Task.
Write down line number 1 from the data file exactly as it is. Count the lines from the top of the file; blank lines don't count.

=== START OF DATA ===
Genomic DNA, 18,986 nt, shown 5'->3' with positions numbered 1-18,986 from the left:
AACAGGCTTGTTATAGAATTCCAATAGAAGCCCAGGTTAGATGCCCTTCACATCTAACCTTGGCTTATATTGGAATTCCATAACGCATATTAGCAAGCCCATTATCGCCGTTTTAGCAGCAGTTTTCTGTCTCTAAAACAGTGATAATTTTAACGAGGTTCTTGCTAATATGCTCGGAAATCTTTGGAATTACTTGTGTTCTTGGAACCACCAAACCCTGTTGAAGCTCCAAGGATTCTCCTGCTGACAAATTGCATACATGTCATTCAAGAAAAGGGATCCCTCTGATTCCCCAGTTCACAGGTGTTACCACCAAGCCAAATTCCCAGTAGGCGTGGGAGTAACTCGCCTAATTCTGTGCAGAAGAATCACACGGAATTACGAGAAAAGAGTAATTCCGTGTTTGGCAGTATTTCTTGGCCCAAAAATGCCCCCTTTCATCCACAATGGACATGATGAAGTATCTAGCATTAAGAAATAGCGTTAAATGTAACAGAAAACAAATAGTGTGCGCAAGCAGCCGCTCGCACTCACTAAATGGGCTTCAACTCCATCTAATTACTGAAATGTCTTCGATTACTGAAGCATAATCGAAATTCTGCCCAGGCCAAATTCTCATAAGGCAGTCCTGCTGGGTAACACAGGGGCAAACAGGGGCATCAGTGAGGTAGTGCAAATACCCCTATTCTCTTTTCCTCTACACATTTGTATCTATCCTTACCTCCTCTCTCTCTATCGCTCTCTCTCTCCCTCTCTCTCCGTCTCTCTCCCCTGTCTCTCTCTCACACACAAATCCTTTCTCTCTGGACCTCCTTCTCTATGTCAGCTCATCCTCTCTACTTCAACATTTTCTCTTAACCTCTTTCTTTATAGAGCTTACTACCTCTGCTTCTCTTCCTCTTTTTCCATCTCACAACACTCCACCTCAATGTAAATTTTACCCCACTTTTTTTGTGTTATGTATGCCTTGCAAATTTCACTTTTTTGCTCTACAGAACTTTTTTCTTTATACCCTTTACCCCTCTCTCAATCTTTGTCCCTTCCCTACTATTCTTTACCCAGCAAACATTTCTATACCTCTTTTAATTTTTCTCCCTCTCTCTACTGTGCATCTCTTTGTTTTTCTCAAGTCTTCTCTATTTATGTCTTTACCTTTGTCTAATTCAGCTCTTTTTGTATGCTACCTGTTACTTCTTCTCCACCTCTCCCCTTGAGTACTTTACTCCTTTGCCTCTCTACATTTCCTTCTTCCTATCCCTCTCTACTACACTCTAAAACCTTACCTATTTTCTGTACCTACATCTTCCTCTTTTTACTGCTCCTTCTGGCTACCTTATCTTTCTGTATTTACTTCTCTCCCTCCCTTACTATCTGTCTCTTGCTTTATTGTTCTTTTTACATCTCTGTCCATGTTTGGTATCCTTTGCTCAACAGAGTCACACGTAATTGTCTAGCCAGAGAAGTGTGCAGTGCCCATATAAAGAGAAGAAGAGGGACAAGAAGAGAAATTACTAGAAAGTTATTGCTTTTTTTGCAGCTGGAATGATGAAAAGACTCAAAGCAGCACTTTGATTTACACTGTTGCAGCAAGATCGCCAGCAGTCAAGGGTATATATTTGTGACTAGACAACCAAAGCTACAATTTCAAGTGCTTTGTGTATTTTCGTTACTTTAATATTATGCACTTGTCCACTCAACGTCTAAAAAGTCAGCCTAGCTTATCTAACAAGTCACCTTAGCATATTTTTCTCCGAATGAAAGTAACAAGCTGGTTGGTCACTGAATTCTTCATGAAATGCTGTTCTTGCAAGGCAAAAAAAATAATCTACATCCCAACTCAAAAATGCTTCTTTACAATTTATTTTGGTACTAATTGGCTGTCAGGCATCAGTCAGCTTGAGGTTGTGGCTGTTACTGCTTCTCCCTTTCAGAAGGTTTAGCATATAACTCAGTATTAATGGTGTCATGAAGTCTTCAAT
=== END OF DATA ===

Genomic DNA, 18,986 nt, shown 5'->3' with positions numbered 1-18,986 from the left: